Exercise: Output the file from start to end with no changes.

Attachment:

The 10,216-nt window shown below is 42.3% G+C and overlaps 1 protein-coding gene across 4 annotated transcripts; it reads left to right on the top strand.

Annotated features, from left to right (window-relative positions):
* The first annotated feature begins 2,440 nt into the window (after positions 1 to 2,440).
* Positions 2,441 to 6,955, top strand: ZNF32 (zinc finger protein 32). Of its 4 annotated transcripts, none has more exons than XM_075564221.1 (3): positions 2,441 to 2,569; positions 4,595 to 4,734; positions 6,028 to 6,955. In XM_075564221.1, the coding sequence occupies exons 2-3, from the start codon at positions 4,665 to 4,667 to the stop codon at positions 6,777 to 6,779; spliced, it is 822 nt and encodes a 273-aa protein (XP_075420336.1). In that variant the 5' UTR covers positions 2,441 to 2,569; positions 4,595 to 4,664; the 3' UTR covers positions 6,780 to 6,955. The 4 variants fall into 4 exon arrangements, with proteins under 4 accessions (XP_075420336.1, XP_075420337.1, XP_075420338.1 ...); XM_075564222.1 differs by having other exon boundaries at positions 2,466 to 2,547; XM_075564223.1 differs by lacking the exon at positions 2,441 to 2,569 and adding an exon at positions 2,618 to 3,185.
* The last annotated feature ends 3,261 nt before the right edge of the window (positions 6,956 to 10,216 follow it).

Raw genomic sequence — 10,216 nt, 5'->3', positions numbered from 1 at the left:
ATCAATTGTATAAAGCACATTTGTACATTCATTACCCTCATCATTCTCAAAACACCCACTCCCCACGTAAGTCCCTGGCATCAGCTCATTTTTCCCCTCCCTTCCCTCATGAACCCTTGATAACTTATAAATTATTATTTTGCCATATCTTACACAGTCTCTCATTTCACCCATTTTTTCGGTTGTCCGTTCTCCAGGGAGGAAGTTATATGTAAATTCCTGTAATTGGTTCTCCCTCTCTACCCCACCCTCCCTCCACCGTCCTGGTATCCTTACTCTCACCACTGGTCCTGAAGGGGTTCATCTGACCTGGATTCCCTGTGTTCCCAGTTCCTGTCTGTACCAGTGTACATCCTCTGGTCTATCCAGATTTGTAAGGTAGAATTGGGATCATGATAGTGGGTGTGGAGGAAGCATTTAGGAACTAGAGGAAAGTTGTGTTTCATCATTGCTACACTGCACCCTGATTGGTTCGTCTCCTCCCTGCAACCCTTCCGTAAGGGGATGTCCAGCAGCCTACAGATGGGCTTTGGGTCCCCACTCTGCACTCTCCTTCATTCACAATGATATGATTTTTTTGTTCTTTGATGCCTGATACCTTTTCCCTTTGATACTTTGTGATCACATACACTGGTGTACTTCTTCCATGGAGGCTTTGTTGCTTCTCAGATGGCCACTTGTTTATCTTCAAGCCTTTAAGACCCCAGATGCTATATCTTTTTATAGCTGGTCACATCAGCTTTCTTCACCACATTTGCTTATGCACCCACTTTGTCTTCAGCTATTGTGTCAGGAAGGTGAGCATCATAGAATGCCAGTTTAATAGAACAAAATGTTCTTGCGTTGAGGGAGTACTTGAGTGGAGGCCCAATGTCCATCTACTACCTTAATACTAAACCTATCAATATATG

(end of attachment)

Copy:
The 10,216-nt window shown below is 42.3% G+C and overlaps 1 protein-coding gene across 4 annotated transcripts; it reads left to right on the top strand.

Annotated features, from left to right (window-relative positions):
* The first annotated feature begins 2,440 nt into the window (after positions 1 to 2,440).
* Positions 2,441 to 6,955, top strand: ZNF32 (zinc finger protein 32). Of its 4 annotated transcripts, none has more exons than XM_075564221.1 (3): positions 2,441 to 2,569; positions 4,595 to 4,734; positions 6,028 to 6,955. In XM_075564221.1, the coding sequence occupies exons 2-3, from the start codon at positions 4,665 to 4,667 to the stop codon at positions 6,777 to 6,779; spliced, it is 822 nt and encodes a 273-aa protein (XP_075420336.1). In that variant the 5' UTR covers positions 2,441 to 2,569; positions 4,595 to 4,664; the 3' UTR covers positions 6,780 to 6,955. The 4 variants fall into 4 exon arrangements, with proteins under 4 accessions (XP_075420336.1, XP_075420337.1, XP_075420338.1 ...); XM_075564222.1 differs by having other exon boundaries at positions 2,466 to 2,547; XM_075564223.1 differs by lacking the exon at positions 2,441 to 2,569 and adding an exon at positions 2,618 to 3,185.
* The last annotated feature ends 3,261 nt before the right edge of the window (positions 6,956 to 10,216 follow it).

Raw genomic sequence — 10,216 nt, 5'->3', positions numbered from 1 at the left:
ATCAATTGTATAAAGCACATTTGTACATTCATTACCCTCATCATTCTCAAAACACCCACTCCCCACGTAAGTCCCTGGCATCAGCTCATTTTTCCCCTCCCTTCCCTCATGAACCCTTGATAACTTATAAATTATTATTTTGCCATATCTTACACAGTCTCTCATTTCACCCATTTTTTCGGTTGTCCGTTCTCCAGGGAGGAAGTTATATGTAAATTCCTGTAATTGGTTCTCCCTCTCTACCCCACCCTCCCTCCACCGTCCTGGTATCCTTACTCTCACCACTGGTCCTGAAGGGGTTCATCTGACCTGGATTCCCTGTGTTCCCAGTTCCTGTCTGTACCAGTGTACATCCTCTGGTCTATCCAGATTTGTAAGGTAGAATTGGGATCATGATAGTGGGTGTGGAGGAAGCATTTAGGAACTAGAGGAAAGTTGTGTTTCATCATTGCTACACTGCACCCTGATTGGTTCGTCTCCTCCCTGCAACCCTTCCGTAAGGGGATGTCCAGCAGCCTACAGATGGGCTTTGGGTCCCCACTCTGCACTCTCCTTCATTCACAATGATATGATTTTTTTGTTCTTTGATGCCTGATACCTTTTCCCTTTGATACTTTGTGATCACATACACTGGTGTACTTCTTCCATGGAGGCTTTGTTGCTTCTCAGATGGCCACTTGTTTATCTTCAAGCCTTTAAGACCCCAGATGCTATATCTTTTTATAGCTGGTCACATCAGCTTTCTTCACCACATTTGCTTATGCACCCACTTTGTCTTCAGCTATTGTGTCAGGAAGGTGAGCATCATAGAATGCCAGTTTAATAGAACAAAATGTTCTTGCGTTGAGGGAGTACTTGAGTGGAGGCCCAATGTCCATCTACTACCTTAATACTAAACCTATCAATATATG